Lansing River Trail continues to evolve

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100_0011Multiple additions, re-surfacing, re-routing planned for trail



It might be raining. It might be snowing. It might be sunny and 75 degrees out. Regardless of the weather, the Lansing River Trail is full of runners, walkers and bicyclists.

The weather doesn’t have as much of an effect on the users as it does on the trail.

Cracks and potholes in the pavement, shards of wood missing on bridges and boardwalks and frequent flooding are just some of the repair and maintenance needs of the trail. Lansing officials are aware of how widely-used the trail is, and that is why they are investing in upgrading it.

Click here to view a slideshow of the trail

Proposed changes include buying property to expand it, replacing rotted planks on the bridges and boardwalks and re-paving sections.

View Lansing River Trail in a map indicating improvements and important features.

“The boardwalk is fine now,” said Brett Kaschinske, director of Lansing Parks and Recreation. “It could last at least another 20 years.”

Sections of the boardwalk were replaced in January and February said Kaschinske. However, Kaschinske said that the city is planning on eventually tearing down the river-lining boardwalks.


“Asphalt is a lot easier and cheaper to maintain than the wood on the boardwalk,” said Kaschinske.

Trading wood for asphalt is a move that excites daily trail user Jason Yerke. He and his brother Derek started a four-mile longboard race on the trail three years ago. The race, which began with 15 riders, grew to more than 150 participants last year, he said.

Yerke owns a Lansing longboard company and uses the trail to test his boards. But he has many complaints about it.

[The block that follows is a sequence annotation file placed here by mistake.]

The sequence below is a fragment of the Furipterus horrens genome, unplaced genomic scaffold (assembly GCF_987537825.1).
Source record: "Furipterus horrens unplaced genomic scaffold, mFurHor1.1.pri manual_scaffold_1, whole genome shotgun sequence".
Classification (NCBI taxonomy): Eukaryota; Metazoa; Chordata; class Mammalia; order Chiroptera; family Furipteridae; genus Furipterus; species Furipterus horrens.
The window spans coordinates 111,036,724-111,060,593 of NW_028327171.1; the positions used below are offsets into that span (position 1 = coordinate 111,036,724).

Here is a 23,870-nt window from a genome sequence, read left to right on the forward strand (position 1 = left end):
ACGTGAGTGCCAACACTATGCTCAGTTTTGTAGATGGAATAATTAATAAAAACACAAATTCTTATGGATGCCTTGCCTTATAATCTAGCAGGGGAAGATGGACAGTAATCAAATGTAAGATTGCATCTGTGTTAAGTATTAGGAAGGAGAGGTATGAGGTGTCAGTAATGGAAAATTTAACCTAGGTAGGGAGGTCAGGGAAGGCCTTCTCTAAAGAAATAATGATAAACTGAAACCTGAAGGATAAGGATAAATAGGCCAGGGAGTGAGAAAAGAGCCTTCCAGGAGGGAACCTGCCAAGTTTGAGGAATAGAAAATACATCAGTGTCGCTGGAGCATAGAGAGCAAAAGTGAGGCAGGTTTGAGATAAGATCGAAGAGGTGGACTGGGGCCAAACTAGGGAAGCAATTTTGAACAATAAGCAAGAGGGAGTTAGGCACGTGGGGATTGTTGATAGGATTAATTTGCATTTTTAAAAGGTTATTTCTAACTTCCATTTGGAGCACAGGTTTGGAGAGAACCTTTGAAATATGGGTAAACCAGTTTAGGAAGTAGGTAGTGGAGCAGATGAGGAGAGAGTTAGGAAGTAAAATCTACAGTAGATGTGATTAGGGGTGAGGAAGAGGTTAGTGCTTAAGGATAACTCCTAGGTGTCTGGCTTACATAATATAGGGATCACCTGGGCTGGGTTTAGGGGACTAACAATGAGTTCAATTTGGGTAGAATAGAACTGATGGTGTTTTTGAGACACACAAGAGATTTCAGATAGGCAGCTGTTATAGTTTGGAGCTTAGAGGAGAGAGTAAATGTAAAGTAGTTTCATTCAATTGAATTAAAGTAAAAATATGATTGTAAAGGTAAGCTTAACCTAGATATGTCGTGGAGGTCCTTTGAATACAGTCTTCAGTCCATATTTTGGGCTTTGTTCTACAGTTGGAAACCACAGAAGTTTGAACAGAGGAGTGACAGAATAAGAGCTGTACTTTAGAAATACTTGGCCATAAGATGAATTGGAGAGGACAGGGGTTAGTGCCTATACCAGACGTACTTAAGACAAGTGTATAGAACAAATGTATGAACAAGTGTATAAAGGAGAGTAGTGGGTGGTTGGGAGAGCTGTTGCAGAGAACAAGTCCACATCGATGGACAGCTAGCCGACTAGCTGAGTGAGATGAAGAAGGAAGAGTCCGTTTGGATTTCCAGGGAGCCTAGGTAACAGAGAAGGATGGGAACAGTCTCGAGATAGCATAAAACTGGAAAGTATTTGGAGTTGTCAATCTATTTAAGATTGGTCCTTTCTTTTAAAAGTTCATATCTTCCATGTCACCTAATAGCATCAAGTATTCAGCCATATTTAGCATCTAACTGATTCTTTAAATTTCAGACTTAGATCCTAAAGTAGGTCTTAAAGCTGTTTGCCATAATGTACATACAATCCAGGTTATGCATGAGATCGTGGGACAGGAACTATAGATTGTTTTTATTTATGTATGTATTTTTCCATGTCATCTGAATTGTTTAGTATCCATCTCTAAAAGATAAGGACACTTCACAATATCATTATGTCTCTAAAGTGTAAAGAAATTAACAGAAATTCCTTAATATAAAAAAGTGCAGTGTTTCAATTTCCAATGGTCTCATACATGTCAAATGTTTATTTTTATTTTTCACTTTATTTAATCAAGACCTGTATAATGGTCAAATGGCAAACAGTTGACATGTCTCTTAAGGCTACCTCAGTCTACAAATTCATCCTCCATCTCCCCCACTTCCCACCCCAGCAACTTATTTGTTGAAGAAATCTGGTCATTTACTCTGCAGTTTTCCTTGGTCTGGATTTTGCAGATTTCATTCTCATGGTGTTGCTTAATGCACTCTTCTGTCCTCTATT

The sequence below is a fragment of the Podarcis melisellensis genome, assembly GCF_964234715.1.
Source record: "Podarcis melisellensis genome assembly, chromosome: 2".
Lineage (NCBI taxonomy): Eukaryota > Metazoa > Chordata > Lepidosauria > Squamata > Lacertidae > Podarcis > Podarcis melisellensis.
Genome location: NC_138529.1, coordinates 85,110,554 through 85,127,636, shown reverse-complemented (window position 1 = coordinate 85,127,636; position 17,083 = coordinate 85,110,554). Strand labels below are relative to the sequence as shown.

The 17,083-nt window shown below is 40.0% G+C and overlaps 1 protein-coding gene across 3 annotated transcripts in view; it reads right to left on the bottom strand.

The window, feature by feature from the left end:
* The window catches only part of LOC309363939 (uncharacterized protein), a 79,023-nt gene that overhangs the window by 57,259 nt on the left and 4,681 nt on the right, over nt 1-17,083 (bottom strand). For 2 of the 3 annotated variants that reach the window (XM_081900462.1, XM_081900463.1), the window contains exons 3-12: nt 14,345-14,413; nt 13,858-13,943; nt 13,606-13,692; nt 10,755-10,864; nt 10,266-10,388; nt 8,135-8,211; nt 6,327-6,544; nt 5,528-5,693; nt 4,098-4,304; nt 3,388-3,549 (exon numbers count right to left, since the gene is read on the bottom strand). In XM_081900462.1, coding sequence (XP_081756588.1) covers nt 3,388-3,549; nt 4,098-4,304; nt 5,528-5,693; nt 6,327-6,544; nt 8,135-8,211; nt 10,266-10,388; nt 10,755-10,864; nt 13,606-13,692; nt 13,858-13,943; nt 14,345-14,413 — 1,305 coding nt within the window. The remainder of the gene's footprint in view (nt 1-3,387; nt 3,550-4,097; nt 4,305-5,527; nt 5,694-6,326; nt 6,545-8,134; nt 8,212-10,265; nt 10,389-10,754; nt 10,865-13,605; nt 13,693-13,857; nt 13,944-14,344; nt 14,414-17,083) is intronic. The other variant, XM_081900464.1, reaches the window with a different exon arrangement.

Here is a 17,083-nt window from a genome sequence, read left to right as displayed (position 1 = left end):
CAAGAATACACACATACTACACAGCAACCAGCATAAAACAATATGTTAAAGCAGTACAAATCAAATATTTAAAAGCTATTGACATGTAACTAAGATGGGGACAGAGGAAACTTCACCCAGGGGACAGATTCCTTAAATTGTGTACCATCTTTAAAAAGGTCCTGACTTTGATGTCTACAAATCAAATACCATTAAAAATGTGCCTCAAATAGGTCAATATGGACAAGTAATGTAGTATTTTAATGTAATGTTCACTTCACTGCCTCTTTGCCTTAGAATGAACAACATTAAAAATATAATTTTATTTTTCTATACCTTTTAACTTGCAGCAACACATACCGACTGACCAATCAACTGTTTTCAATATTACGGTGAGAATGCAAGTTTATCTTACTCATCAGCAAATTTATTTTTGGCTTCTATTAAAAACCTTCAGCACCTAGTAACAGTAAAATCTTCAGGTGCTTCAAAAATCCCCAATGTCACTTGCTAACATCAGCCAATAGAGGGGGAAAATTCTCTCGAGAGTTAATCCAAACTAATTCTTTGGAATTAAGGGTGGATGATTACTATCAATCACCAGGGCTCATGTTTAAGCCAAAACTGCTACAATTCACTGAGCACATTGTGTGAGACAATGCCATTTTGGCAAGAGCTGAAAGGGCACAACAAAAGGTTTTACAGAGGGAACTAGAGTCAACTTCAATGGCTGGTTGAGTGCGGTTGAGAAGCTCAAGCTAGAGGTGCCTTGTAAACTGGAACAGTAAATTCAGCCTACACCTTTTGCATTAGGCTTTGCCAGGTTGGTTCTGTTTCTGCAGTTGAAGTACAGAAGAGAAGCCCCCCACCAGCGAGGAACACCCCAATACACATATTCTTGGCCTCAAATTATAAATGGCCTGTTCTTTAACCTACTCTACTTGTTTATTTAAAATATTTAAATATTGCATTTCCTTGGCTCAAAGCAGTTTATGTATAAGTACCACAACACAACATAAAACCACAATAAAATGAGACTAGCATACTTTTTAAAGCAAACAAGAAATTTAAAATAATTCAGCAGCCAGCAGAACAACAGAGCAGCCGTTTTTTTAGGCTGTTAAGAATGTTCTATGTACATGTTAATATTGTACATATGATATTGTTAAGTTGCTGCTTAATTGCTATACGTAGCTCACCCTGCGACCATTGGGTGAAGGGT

“Yeah, it’s pretty bad,” said Yerke. “Where I usually ride (near Hawk Highlands and Aurelius Road) is the worst part of the trail unfortunately. Pot holes, cracks, flooding, it all gets in the way.”

Bridges and boardwalks almost always have rotting planks, making it very difficult to ride on, he said.

Lansing replaced a portion of the boardwalk last year, said Andy Kilpatrick, the city’s transportation engineer.

Kilpatrick is also in charge of the recent and most drastic change in the trail to date.

“As of April, we have plans to add approximately four miles onto the trail,” he said.

The extension, which has been discussed since 2007, will stretch from Jolly Road in Lansing to Holt Road in Delhi Township. The $3.3 million project was funded by two major grants from where? state? and a portion of the Lansing’s gas tax money, said Kilpatrick.

“Because the trail is considered a road used for transportation, we were able to use some of the gas tax money,” said Kilpatrick.

Members of the Lansing Parks and Recreations Board are discussing more additions to the trail, he said. “Next on the list is Delta Township.”

Lansing also purchased a vacant industrial building along River Road. The building will be demolished, and the land will be used as either open space for benches and recreation, or re-routing the boardwalk that runs adjacent to the property, said Lansing council member Jessica Yorko. The $90,000 that it took to purchase the quarter-acre was funded for almost entirely by state grants.  

While extending the 13-mile trail serves a good purpose, some say that the city should be investing in changes to the existing trail.

“It’s nice that they continue to add onto the trail,” said Tim Potter, manager of the MSU Bike Service Center. “That being said, I think there are other problems that should be dealt with.”

Many areas of the trail that are shaded tend to get a slippery film on them, especially the portions closest to the river, he said. A number of crashes are due to bike tires slipping—a problem he says has an easy solution.

“Laying down grip paper or a non-slip pavement would be cheap and easy,” said Potter. “I’ve seen a number of parks do this.”

Both Potter and Yerke expressed a common concern for the frequent flooding of many parts of the trail.

“In many areas of the trail, especially over by Potter Park Zoo and Aurelius Road, there are always water deposits,” said Yerke. “And a lot of times there is a pothole underneath it.”

The Lansing River Trail website reports that as of April 25th there was up to three feet of water covering portions of the trail, making it virtually impossible to ride on.

Users of the trail created a Facebook page called “Lansing River Trail Conditions,” where they post pictures and updates to let other members know about flooding, cracks in the pavement or boardwalk, and obstacles such as fallen trees.


“The city is very good about responding to complaints about the trail,” said Potter. “Unfortunately there are quite a few.” 


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